The following prayer includes extracts from Life and Work magazine.

Loving God we thank you for the sun that gives light to us each day and for your son whose light shines even in darkness. Thank you for your assurance that, wherever we are, you are there, before, behind, above and beside us- because nothing in life or death can distance us from Your love.

Creator God, we thank you for the changing seasons and pray for our precious planet. Help us to care for the little parts that we inhabit. May our lifestyle habits neither harm nor damage earth, sea or sky and all that lives therein. May your spirit unite us as peaceful protestors and passionate practitioners against climate change and climate injustice.

We ask this in your name.


Hynm 500

Lord of creation, to you be all praise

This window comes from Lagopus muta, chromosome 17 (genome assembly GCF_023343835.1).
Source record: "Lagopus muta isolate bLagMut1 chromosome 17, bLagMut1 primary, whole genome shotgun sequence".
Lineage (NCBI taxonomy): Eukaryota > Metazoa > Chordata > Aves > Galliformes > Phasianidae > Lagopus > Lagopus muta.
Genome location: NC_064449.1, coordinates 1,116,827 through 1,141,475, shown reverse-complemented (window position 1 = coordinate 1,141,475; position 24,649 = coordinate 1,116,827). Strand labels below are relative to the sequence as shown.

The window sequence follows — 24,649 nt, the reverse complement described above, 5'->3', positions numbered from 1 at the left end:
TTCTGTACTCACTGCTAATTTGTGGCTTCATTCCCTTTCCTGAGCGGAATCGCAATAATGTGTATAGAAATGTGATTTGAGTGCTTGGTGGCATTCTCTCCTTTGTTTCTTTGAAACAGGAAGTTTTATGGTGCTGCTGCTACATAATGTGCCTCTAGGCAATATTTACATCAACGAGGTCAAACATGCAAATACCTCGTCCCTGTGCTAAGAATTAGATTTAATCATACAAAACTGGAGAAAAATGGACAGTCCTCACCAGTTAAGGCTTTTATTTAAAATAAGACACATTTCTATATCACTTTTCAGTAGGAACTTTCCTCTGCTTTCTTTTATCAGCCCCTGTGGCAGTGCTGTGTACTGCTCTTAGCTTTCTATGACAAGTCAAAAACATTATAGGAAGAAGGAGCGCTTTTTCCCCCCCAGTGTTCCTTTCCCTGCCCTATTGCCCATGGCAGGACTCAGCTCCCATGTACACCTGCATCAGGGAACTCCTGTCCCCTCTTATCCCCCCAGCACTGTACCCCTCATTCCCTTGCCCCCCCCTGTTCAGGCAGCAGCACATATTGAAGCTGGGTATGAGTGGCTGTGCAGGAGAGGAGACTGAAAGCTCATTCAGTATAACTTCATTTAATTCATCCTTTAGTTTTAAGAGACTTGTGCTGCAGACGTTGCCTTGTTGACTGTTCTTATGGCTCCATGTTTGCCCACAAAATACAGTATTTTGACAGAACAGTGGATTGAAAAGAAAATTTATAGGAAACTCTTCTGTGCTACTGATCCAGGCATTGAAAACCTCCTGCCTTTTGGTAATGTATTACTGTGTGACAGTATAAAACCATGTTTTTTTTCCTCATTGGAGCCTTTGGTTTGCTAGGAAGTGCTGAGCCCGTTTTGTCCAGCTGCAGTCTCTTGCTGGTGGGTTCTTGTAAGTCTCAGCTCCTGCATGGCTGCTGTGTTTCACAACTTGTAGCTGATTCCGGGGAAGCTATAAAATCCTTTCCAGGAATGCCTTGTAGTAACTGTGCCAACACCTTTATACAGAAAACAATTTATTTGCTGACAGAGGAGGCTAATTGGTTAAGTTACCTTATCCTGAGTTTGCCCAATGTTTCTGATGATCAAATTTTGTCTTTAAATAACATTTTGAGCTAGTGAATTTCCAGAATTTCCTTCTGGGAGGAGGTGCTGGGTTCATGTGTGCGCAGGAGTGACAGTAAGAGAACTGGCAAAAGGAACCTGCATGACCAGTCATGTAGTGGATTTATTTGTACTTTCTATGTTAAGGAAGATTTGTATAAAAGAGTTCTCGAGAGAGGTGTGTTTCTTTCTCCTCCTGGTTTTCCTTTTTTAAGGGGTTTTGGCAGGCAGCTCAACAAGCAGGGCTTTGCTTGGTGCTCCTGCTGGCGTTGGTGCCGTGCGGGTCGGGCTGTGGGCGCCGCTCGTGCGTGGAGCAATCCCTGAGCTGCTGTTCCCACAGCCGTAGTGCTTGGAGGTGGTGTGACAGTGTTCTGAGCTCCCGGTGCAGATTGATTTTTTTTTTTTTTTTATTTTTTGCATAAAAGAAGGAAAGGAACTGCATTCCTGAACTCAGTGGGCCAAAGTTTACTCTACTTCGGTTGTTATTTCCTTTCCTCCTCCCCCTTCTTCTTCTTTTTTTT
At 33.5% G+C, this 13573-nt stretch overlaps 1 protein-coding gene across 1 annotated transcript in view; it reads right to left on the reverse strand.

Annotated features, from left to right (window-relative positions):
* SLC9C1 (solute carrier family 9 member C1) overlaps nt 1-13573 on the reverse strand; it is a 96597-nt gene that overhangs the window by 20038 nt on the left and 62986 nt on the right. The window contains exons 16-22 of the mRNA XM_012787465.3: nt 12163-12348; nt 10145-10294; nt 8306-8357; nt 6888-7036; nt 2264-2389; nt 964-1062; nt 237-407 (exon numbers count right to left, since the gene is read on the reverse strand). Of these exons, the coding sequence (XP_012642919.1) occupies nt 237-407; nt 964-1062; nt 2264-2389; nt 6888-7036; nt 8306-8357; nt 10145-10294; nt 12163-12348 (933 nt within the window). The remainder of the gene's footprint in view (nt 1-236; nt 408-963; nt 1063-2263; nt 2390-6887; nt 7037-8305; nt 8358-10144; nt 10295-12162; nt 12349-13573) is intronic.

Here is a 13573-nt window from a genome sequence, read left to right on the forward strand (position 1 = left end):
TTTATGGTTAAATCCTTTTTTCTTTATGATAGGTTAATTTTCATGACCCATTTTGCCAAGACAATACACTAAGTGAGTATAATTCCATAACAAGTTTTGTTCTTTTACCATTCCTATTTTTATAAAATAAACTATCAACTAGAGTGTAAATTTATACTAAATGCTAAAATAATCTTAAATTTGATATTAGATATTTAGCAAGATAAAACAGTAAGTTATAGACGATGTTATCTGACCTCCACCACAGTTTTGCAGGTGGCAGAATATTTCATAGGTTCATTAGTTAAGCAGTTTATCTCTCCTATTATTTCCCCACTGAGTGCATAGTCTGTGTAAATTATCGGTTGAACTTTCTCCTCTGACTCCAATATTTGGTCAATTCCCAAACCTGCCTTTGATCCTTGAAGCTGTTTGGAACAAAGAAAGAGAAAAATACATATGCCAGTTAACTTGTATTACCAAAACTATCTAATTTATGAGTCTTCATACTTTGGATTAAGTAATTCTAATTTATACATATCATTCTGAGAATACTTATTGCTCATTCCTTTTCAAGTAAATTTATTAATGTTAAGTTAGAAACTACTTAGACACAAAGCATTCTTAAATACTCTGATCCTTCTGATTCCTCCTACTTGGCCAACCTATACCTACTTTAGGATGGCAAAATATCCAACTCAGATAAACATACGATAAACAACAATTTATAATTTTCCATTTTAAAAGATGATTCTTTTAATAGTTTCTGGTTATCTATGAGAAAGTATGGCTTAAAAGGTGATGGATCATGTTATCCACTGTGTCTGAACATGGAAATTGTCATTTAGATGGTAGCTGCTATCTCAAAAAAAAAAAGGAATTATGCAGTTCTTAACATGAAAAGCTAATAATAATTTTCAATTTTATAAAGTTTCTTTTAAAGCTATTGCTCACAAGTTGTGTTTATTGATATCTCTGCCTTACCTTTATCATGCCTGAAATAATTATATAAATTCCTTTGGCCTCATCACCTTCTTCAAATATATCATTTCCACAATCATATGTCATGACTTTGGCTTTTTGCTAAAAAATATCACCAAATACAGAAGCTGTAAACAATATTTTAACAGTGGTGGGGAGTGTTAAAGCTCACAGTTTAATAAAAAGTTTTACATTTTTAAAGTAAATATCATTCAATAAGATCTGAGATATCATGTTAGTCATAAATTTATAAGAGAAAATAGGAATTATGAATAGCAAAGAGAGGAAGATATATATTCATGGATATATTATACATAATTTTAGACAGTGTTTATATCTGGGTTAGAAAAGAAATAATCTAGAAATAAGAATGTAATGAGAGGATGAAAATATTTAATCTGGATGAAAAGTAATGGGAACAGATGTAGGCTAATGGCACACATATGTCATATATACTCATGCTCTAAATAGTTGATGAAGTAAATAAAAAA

1. Lord of creation, to you be all praise!
Most mighty your working, most wondrous your ways!
Your glory and power are beyond us to tell,
and yet in the heart of the humble you dwell.

2. Lord of all power, I give you my will,
in joyful obedience your tasks to fulfil.
Your bondage is freedom; your service is song;
and, held in your keeping, my weakness is strong.

3. Lord of all wisdom, I give you my mind,
rich truth that surpasses our knowledge to find.
What eye has not seen, and what ear has not heard
is taught by your Spirit and shines from your Word.

4. Lord of all bounty, I give you my heart;
I praise and adore you for all you impart;
your love to inflame me, your counsel to guide,
your presence to shield me, whatever betide.

5. Lord of all being, I give you my all;
if I should disown you, I’d stumble and fall;
but, sworn in your service your word I’ll obey,
and walk in your freedom to the end of the way.

Benediction       Rev Nancy Norman

Sung blessing

May the God of peace go with us,
as we travel from this place;
May the love of Jesus keep us,
firm in hope and full of grace.